Doug Wilson may well be trading right through this NHL Draft Weekend
Understand that this is what Todd McLellan and Doug Wilson have already done. These decisions have already been made, but have not yet played out. Wilson has already revealed he will let five or six free agents go this summer.
Six unrestricted free agents were role players for the Sharks. Another is a good NHL backup goalie, and three more might be able to play at an NHL level in an emergency. This is where the releases need to be made.
How many points in the standings will Dominic Moore (arguably the best unrestricted free agent available to the Sharks) bring than Benn Ferriero, who he would displace from the active roster? How many goals is Moore going to prevent by himself over T.J. Galiardi, who he will displace on the penalty kill?
And remember, those restricted free agents will cost half of what unrestricted free agents will, leaving the Sharks more money to spend elsewhere. That is why I would not sign a single unrestricted free agent currently under contract by San Jose.
I would pool that money together to get a top-six forward, even if he plays on the third line until the next time a top-six is hurt. Or I would trade either Jason Demers or Douglas Murray to make it happen, or dump Patrick Marleau to make room for two top-six forwards.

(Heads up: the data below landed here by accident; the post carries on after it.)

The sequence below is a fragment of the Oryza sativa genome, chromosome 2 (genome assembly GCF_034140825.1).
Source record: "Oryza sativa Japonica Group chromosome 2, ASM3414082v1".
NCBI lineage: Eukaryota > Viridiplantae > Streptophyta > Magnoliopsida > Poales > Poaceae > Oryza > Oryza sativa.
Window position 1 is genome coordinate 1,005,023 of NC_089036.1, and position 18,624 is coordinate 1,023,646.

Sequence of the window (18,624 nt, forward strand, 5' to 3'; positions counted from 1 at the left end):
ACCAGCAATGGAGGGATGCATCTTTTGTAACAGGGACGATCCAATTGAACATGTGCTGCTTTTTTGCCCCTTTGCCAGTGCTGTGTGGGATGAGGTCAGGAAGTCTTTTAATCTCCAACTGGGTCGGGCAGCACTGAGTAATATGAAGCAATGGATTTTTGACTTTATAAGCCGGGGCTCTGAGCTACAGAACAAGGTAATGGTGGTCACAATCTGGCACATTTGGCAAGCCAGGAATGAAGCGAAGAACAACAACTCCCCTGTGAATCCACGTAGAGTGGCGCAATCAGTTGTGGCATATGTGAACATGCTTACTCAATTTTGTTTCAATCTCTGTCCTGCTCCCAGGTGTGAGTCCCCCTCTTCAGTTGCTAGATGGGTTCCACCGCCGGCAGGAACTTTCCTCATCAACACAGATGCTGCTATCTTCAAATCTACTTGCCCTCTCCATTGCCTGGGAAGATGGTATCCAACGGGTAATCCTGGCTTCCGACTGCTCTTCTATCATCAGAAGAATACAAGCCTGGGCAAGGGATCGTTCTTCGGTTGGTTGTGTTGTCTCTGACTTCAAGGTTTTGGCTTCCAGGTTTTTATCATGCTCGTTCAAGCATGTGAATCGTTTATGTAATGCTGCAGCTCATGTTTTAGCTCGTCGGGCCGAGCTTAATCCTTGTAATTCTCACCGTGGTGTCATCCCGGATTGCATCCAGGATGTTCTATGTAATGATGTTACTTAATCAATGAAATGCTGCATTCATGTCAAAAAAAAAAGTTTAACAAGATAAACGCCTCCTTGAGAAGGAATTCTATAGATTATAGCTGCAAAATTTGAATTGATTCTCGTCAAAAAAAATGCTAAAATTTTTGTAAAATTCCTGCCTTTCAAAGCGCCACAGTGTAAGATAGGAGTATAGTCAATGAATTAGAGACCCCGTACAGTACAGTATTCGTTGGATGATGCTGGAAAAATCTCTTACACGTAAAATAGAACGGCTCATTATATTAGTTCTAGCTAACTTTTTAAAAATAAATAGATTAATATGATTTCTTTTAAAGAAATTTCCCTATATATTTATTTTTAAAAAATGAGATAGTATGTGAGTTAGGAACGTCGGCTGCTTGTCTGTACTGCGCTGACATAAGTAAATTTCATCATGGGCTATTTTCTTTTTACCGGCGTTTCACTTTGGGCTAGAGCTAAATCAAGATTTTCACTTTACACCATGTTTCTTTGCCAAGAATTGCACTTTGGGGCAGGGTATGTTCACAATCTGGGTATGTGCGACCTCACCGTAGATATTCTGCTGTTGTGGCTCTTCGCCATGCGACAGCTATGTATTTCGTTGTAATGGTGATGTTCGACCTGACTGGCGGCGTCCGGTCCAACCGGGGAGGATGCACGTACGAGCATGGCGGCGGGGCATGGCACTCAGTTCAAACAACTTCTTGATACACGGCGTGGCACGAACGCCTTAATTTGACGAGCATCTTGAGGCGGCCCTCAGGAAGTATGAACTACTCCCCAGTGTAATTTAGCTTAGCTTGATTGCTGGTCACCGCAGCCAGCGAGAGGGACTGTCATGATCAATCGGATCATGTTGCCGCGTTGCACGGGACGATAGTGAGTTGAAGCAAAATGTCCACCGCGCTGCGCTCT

But, assuming there are no trades, and the re-signing of Justin Braun I have already advocated, they obviously will not re-sign Antero Niittymaki.
But what if no trade is worthwhile? Where does that leave the team, even if they re-sign all their restricted free agents to reasonable contracts?
Adding Braun to the blue line gives that unit seven good NHL players, with Taylor Doherty having a chance at some playing time. In an emergency, they would have Matt Pelech and maybe even Nick Petrecki ready to step up
The blue line would be set.
They have no reason to re-sign unrestricted free agents like Matt Irwin or Mike Moore to fill the emergency role. They could safely let Colin White and Jim Vandermeer walk via free agency. San Jose may want to dress seven defensemen, allowing them to sit their weakest forward.
As long as they stay healthy, the Sharks top-six forwards have proven they can handle their roles. But would the Sharks struggle for a third straight year with play from its role-players?
Michal Handzus, Andrew Desjardins and Tommy Wingels are legitimate third-line forwards, but that line lacks a standout unless Wingels makes the jump. James Sheppard flanked by T.J. Galiardi and Benn Ferriero offers a decent fourth line.
But behind them would only be Tim Kennedy, Brad Mashinter and Frazer McLaren as band-aid solutions. Thus, here are five of their own unrestricted free agent forwards the Sharks have to decide whether or not to bring back for depth.
Ben Guite signed last season for $525,000, but the San Jose Sharks only had to pay him $105,000 because he never made it to the NHL. At 33 years old, why even consider bringing him back?
Because he will cost almost nothing. Because he has 174 games of NHL experience, during which he scored a respectable 45 points.